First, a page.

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Wednesday, July 6th, 2022

Senate advances PACT Act of 2022 to president, promising greater focus on toxic exposure among veterans

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A positive vote of 84-14 in the Senate passed the Sergeant First Class Heath Robinson Honoring Our Promise to Address Comprehensive Toxics (PACT) Act of 2022 through its final legislative hurdle last week, advancing it to President Joe Biden to sign.

The legislation introduced by U.S. Sens. Jerry Moran (R-KS) and Jon Tester (D-MT) focuses on toxic exposure among veterans. Through investments in Veteran Affairs claims processing, workforce, and health care facilities, as well as improving the agency’s resources for toxic-exposed veterans and related training for its workers, it seeks support for those often left behind by the current system of health care.

“As a nation, we recognize the physical, obvious wounds of war,” Moran said. “We are improving our ability to recognize and treat the mental wounds of war, though we still have a long ways to go. No longer can we ignore the wounds of war from toxic exposures. Veterans suffering from toxic exposures have been relying on a broken system cobbled together through decades of patchwork fixes that often leaves them without health care or benefits.”

The bill would expand health care eligibility to more than 3.5 million toxic-exposed veterans of the Post-9/11 period and expand presumptions related to Agent Orange exposure – a chemical made infamous for its use in the Vietnam War.

Other focuses of the legislation include the foundations of future presumptions of service connection linked to toxic exposure, the addition of 23 burn pit and toxic exposure-related conditions to the VA’s list of service presumptions, and improved federal research into toxic exposure. Open-air burn pits were used from the 1990s into the post-9/11 period for the disposal of garbage, jet fuel, and more, and many of the veterans who oversaw these pits later tested positive for cancer, respiratory issues, and more. Traditionally, the VA argued there was insufficient evidence to link them.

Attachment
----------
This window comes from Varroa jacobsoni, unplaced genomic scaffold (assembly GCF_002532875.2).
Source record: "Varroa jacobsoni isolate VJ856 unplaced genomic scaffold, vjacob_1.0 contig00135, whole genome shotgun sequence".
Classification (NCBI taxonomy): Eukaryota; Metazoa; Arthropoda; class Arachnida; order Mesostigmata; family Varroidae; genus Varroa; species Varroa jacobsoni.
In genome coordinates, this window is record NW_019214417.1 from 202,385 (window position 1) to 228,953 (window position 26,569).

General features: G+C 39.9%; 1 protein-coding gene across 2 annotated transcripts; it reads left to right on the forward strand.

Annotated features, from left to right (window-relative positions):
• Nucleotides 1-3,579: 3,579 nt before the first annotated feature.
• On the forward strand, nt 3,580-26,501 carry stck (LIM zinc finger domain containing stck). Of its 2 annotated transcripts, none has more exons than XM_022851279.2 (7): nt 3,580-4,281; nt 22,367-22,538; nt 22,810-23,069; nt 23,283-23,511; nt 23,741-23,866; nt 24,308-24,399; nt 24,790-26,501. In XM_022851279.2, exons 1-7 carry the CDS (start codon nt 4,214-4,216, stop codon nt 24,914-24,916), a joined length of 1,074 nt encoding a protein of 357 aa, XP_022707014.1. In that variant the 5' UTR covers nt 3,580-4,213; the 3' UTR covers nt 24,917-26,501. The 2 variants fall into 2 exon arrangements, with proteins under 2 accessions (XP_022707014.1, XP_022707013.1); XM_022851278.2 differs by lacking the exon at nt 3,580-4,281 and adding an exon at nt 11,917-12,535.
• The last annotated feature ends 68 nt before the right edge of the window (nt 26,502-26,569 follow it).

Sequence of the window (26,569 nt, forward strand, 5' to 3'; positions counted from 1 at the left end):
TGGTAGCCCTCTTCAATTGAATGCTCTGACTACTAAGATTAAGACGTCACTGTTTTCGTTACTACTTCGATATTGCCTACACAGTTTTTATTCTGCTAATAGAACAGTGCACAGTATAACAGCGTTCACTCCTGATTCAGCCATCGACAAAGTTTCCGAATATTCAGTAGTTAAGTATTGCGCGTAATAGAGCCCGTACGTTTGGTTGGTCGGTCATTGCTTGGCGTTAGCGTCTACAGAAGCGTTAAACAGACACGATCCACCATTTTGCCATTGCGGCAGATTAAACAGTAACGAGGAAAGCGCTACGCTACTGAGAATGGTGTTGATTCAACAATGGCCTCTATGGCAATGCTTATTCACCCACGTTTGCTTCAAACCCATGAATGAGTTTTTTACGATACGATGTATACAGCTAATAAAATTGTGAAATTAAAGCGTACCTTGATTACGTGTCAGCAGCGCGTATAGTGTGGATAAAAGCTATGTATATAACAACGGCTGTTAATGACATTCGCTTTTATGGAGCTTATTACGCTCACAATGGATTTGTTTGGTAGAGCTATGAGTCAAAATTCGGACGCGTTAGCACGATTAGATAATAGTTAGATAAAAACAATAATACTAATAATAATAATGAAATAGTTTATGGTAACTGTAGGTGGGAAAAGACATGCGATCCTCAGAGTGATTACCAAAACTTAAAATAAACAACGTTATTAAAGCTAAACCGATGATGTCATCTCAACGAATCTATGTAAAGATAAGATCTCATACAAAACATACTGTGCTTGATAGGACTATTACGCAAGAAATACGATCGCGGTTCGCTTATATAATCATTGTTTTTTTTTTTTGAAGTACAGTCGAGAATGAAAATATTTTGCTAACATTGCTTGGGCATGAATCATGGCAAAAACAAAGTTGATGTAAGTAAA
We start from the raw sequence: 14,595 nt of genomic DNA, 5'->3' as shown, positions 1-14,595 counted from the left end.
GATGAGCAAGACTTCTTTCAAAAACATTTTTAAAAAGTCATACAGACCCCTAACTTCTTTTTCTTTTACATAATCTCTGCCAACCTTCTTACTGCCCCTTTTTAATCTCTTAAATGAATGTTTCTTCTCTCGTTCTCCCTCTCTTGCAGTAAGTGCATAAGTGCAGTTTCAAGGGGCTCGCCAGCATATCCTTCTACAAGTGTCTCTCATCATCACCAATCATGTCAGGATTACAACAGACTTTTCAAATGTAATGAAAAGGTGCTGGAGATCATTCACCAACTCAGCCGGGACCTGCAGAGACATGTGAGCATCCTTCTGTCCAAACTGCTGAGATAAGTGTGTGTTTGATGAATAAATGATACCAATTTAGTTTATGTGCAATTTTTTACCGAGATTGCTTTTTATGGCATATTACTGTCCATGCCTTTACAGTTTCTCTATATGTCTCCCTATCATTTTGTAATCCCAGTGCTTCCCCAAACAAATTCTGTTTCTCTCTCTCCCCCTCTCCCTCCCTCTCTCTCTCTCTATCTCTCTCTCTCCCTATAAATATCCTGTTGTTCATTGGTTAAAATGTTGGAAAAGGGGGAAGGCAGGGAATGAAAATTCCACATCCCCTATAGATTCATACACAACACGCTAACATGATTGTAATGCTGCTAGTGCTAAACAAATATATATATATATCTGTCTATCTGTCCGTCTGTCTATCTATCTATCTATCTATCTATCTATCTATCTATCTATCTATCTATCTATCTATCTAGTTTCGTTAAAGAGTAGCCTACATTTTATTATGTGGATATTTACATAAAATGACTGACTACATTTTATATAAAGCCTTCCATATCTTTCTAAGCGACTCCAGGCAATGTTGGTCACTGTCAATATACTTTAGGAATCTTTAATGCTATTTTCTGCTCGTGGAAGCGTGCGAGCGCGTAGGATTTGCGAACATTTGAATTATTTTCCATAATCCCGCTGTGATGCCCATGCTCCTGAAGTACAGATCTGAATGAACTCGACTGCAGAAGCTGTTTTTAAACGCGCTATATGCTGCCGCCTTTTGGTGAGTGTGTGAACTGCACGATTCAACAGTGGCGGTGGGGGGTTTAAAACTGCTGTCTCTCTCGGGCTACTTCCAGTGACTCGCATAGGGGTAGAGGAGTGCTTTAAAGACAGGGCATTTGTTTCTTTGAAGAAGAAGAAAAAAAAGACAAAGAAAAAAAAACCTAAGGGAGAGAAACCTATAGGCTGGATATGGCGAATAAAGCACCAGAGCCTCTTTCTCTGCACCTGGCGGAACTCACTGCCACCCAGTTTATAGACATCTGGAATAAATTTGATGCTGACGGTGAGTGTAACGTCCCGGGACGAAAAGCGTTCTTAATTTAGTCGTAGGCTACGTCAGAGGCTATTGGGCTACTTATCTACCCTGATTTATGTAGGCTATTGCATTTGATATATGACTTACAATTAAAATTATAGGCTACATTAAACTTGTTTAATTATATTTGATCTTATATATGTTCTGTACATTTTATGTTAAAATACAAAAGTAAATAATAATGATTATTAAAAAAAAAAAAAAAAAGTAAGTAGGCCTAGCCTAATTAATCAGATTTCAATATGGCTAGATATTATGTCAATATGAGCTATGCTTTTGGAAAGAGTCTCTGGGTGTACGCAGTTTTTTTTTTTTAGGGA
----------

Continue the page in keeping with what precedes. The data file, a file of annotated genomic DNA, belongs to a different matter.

“For hundreds of thousands of veterans, generations of our all-volunteer military and their families—this bill is putting us on a path to finally recognizing the toxic wounds of war,” Tester said. “This bill is the legislation we envisioned when we set out to right the wrongs to our toxic-exposed veterans, and I’m grateful to Ranking Member Jerry Moran, our committee colleagues, Veterans Service Organizations, veterans’ advocates, and the Biden Administration for making this possible. Our men and women in uniform held up their end of the bargain, and I’m proud we’re holding up ours.”

The bill was named for Sergeant First Class Heath Robinson, who deployed to Kosovo and Iraq with the Ohio National Guard. After years of service, he died in 2020 from toxic exposure from that military service.